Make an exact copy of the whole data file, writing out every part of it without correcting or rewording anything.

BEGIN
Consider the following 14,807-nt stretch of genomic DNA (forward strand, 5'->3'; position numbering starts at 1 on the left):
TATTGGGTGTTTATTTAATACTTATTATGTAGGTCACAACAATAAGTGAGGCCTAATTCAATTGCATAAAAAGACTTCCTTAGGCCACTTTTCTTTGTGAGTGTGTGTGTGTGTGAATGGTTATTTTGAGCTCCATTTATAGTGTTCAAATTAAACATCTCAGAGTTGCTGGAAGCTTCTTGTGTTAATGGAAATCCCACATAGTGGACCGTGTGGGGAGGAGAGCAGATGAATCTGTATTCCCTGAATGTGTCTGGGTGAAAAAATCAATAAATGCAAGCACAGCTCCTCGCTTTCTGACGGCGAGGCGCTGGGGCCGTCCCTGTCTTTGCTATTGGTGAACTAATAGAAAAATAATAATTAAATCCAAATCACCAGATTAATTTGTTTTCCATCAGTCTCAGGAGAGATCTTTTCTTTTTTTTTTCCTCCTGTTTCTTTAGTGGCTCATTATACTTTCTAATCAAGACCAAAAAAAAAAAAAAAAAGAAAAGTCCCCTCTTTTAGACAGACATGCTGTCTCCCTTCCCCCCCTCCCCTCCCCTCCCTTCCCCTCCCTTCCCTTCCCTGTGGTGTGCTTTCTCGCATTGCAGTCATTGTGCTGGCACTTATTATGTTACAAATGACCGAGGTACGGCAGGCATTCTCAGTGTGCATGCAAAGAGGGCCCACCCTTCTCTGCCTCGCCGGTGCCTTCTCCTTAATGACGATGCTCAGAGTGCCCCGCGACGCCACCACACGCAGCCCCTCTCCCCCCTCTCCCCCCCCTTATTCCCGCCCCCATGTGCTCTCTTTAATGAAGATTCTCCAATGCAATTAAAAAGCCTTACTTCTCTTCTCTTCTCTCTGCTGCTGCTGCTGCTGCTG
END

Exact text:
Consider the following 14,807-nt stretch of genomic DNA (forward strand, 5'->3'; position numbering starts at 1 on the left):
TATTGGGTGTTTATTTAATACTTATTATGTAGGTCACAACAATAAGTGAGGCCTAATTCAATTGCATAAAAAGACTTCCTTAGGCCACTTTTCTTTGTGAGTGTGTGTGTGTGTGAATGGTTATTTTGAGCTCCATTTATAGTGTTCAAATTAAACATCTCAGAGTTGCTGGAAGCTTCTTGTGTTAATGGAAATCCCACATAGTGGACCGTGTGGGGAGGAGAGCAGATGAATCTGTATTCCCTGAATGTGTCTGGGTGAAAAAATCAATAAATGCAAGCACAGCTCCTCGCTTTCTGACGGCGAGGCGCTGGGGCCGTCCCTGTCTTTGCTATTGGTGAACTAATAGAAAAATAATAATTAAATCCAAATCACCAGATTAATTTGTTTTCCATCAGTCTCAGGAGAGATCTTTTCTTTTTTTTTTCCTCCTGTTTCTTTAGTGGCTCATTATACTTTCTAATCAAGACCAAAAAAAAAAAAAAAAAGAAAAGTCCCCTCTTTTAGACAGACATGCTGTCTCCCTTCCCCCCCTCCCCTCCCCTCCCTTCCCCTCCCTTCCCTTCCCTGTGGTGTGCTTTCTCGCATTGCAGTCATTGTGCTGGCACTTATTATGTTACAAATGACCGAGGTACGGCAGGCATTCTCAGTGTGCATGCAAAGAGGGCCCACCCTTCTCTGCCTCGCCGGTGCCTTCTCCTTAATGACGATGCTCAGAGTGCCCCGCGACGCCACCACACGCAGCCCCTCTCCCCCCTCTCCCCCCCCTTATTCCCGCCCCCATGTGCTCTCTTTAATGAAGATTCTCCAATGCAATTAAAAAGCCTTACTTCTCTTCTCTTCTCTCTGCTGCTGCTGCTGCTGCTG